As you prepare to plant, work in compost or peat moss. Lightly fertilize the soil where you plan to grow annuals and vegetables.

Direct seeding is easy. My technique is to scratch up a patch of soil to the depth as indicated on the seed packet, and sprinkle the seeds over top. I then take a handful of the soil and sprinkle this over the seeds and water lightly. To water lightly, use a misting head or fine sprinkler on the end of your hose. A spray bottle works well for small areas. I have found that a watering can with a sprinkling head often pours too harshly and the soil washes off, exposing the seeds.

If you want to plant in rows, make a shallow straight trench to the depth indicated on the seed packet—pile the soil to one side of the trench. Space the seeds as directed, and then push the piled soil over the seeds. Again, water lightly.

For seeds planted less than an inch deep, do not pat down the soil, as some gardeners do, I prefer to let the water settle the soil against the seeds instead.

Vegetables to plant by mid-April would include potatoes, onions, and garlic. You can now seed peas, plants in the cabbage family, Swiss chard, spinach, carrots, lettuce and arugula, radishes, beets, turnips and rutabaga.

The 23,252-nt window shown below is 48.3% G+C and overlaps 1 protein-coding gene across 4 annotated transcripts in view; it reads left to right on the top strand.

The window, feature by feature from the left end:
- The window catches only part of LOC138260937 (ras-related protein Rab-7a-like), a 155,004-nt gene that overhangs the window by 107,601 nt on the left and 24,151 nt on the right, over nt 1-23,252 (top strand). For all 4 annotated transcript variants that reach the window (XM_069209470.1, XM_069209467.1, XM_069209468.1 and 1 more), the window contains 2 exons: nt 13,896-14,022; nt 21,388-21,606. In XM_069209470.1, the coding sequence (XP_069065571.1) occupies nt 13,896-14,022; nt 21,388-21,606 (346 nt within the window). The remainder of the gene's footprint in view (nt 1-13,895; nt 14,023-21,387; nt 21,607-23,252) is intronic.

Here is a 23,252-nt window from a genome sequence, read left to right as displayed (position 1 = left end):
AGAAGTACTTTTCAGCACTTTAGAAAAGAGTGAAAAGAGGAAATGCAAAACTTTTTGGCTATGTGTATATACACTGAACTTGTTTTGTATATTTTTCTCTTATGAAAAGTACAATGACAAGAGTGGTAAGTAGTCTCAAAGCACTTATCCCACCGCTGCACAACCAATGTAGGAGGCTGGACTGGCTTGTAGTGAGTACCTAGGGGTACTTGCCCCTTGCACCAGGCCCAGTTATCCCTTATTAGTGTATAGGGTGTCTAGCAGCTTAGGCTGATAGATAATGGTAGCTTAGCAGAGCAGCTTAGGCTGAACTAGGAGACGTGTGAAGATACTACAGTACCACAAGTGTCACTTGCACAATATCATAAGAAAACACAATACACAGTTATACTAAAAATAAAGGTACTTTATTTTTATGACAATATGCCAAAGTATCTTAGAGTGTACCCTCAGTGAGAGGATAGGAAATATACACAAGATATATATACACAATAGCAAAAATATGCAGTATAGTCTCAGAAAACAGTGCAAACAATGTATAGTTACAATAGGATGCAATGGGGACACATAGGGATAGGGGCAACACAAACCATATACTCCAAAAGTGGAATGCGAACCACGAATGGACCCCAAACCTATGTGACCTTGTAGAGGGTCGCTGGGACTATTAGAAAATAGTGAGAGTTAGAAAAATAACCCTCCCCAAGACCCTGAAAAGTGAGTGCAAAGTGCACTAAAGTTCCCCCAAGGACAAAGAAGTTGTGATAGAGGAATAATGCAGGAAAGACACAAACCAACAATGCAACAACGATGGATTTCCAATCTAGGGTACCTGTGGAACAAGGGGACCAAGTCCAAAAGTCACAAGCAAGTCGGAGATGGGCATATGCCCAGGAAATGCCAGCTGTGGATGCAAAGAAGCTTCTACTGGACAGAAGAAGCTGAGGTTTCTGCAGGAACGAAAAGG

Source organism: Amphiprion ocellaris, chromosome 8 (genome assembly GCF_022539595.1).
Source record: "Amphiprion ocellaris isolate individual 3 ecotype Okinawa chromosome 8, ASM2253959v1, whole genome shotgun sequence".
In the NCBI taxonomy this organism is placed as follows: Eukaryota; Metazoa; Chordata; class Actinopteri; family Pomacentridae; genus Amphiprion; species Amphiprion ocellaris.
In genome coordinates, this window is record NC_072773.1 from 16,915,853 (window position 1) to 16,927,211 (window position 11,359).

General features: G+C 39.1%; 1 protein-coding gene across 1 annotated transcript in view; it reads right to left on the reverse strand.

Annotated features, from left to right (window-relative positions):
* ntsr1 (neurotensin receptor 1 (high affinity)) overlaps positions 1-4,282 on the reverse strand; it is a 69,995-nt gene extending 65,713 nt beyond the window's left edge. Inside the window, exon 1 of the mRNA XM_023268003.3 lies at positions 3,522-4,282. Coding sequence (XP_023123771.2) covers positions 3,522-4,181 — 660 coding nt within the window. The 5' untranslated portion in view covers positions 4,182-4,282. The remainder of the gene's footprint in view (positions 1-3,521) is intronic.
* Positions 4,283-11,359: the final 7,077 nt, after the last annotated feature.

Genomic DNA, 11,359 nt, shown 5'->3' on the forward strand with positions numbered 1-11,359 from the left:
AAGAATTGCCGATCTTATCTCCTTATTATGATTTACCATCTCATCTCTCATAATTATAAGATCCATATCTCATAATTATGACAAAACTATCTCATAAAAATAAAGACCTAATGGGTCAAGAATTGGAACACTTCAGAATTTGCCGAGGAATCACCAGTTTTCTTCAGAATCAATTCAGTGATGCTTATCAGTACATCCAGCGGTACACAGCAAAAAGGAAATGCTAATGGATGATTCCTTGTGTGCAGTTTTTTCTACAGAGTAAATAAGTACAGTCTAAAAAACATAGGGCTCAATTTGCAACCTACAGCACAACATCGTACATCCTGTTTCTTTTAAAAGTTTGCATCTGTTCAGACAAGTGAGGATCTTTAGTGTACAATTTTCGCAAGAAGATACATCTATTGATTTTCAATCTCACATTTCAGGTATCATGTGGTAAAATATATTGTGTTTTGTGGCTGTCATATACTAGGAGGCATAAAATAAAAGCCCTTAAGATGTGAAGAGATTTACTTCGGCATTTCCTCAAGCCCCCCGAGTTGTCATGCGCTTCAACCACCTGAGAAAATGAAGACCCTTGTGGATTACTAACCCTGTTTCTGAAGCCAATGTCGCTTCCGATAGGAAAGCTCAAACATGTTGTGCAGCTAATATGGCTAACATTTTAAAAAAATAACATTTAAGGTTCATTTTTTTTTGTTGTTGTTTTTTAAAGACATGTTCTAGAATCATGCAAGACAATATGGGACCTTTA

It is also the time to direct seed perennial herbs such as chives, oregano, and sage.

Though still too early to plant for Zone 5, come May you can direct seed annual herbs parsley and dill. The annuals that can be direct seeded are snap dragons, petunias, calendula (some consider this an herb), stock, sunflowers and alyssum.

When it comes to perennial seeds, there are a lot to choose from. Some of the easiest to direct seed are blanket flower, black-eyed Susan, forget-me-nots (careful, these can become weedy), lupine, columbine, tickseed, coneflowers, and candytuft.

If you are someone who uses weed-inhibiting chemicals, such as Preen, remember that this product prevents any seed from taking root—including those you want to grow. Be sure to wait until after your seedlings have become well-rooted and sturdy-stemmed to spread the weed inhibitor.

It won’t be long until you see the seedlings pushing through the soil to become part of the joy you find in the garden.

(Image: Gardening – Pea Seeds by Space Monkey Pics, at shutterstock.com.)